We emphasize, however, that we are not ruling here and now that the City is entitled to an award of costs. Because of the way this problem arose, M&F have never had an opportunity to show that they might be able to avoid either part or all of the awardable costs here, based on either bad faith on the City's part (which, we add, does not appear in the limited record we have before us) or their own indigency and inability to satisfy a costs order. On remand, the district court will be entirely free to explore both these preliminary issues and any detailed issues that may arise in the request for costs that the City will file.
Even if it were possible to read Rule 41 as in some instances authorizing a refusal to award costs for reasons that go beyond those contemplated by Rule 54, we would still reverse the particular order the district court entered. Nothing in any of the Federal Rules of Civil Procedure with which we are familiar authorizes the kind of wholesale delegation to the state court that the district court wished to effectuate here. This was not a decision that something specific the City had done, or the plaintiffs had done, warranted a new exception to the general rule about costs; it instead was an effort to fold the voluntarily aborted federal litigation into the planned state court proceeding and to relinquish the federal court's power to make its own costs determination based on the litigation it had just concluded.
To begin with, neither the federal statutes governing court procedure nor the federal procedural rules authorize that kind of delegation of power to the state court. Furthermore, it seems to us that an order by the federal court directing the state court to assess the conduct of both parties in litigation that did not even occur before it would raise serious constitutional questions under the Supreme Court's anti-commandeering decisions. See, e.g., Printz v. United States, 521 U.S. 898, 117 S.Ct. 2365, 138 L.Ed.2d 914 (1997). Also relevant is the Court's reluctance to order state courts to enter particular forms of retroactive relief. See McKesson Corp. v. Div. of Alcoholic Beverages & Tobacco, 496 U.S. 18, 31, 51-52, 110 S.Ct. 2238, 110 L.Ed.2d 17 (1990). Finally, it seems to us that a federal court's issuance of a directive to a state court would be an affront to basic principles of comity. See Michigan v. Long, 463 U.S. 1032, 1040, 103 S.Ct. 3469, 77 L.Ed.2d 1201 (1983); see also Younger v. Harris, 401 U.S. 37, 43, 91 S.Ct. 746, 27 L.Ed.2d 669 (1971) (noting the "longstanding public policy against federal court interference with state court proceedings"). Even if the district court had jurisdiction to enter this type of order, it is unclear how any federal court apart from the Supreme Court of the United States could ensure compliance with the standards of Fed. R. Civ. P. 54, because the Rooker-Feldman doctrine would foreclose lower federal-court review of any costs determination by the state court. See Dist. of Columbia Court of Appeals v. Feldman, 460 U.S. 462, 482, 103 S.Ct. 1303, 75 L.Ed.2d 206 (1983); Rooker v. Fid. Trust Co., 263 U.S. 413, 416, 44 S.Ct. 149, 68 L.Ed. 362 (1923); Ritter v. Ross, 992 F.2d 750, 753-54 (7th Cir.1993).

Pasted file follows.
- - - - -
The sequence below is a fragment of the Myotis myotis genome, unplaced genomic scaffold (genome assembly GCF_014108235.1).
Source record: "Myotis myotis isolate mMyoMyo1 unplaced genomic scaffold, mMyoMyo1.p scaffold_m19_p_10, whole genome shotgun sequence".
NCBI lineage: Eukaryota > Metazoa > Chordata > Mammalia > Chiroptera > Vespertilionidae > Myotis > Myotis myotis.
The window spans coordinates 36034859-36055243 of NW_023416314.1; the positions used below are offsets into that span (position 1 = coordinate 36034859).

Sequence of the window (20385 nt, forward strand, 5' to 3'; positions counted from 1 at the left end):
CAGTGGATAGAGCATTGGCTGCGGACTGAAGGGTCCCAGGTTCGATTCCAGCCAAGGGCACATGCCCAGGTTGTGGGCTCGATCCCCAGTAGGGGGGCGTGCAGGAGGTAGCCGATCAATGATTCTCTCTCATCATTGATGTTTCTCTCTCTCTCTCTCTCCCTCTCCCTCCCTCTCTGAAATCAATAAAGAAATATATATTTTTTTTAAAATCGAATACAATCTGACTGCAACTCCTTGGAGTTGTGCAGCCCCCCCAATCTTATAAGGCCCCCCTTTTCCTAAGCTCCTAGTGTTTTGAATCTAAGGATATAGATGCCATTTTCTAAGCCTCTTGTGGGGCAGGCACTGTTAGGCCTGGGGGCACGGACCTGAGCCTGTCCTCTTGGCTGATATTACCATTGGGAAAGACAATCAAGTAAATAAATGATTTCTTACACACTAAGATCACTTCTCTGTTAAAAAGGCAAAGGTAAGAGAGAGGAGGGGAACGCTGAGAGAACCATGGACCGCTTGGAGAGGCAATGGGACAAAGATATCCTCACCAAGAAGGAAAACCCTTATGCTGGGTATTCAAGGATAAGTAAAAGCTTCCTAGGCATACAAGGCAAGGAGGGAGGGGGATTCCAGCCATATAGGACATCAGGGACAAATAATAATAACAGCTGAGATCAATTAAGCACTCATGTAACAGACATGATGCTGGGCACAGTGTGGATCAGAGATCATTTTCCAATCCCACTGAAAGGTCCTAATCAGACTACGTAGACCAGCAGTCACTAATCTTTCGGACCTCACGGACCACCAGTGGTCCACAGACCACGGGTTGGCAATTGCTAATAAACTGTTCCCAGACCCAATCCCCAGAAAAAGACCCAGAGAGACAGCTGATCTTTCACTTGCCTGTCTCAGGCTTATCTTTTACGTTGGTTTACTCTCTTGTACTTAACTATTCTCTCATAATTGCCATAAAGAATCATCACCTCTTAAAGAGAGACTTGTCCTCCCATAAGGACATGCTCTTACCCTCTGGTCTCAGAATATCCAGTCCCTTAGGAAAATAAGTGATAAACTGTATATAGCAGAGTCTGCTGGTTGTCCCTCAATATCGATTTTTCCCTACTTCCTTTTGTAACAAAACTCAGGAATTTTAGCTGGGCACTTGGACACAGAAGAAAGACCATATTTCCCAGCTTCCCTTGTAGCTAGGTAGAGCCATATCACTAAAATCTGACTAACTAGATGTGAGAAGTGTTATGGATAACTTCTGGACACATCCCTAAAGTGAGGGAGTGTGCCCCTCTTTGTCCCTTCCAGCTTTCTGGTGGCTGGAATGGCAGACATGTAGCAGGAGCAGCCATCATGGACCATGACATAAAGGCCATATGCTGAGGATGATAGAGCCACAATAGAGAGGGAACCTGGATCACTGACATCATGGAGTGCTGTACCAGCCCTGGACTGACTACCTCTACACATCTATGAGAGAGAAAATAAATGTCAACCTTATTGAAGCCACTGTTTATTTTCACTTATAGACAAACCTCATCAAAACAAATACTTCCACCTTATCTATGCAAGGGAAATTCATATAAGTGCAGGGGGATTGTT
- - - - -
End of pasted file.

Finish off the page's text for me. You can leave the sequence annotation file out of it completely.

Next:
To the extent the district court's order reflected only a "request" to the state court, we have a different set of problems. The state court is under no obligation to honor any such request, which means that the City's rights as a prevailing party in the federal litigation may never be vindicated. Worse, even if the state court was disposed to honor the federal court's request, there is no assurance that the state court could do all that the district court contemplated. The state court may lack the authority to award costs using the standards of Fed. R. Civ. P. Illinois, as is its unquestioned right, has a different law governing the award of costs in actions brought in its courts. See 735 ILL. COMP. STAT. 5/5-108. Under that law, the City is probably not entitled to some costs that would be part of a normal Rule 54 order.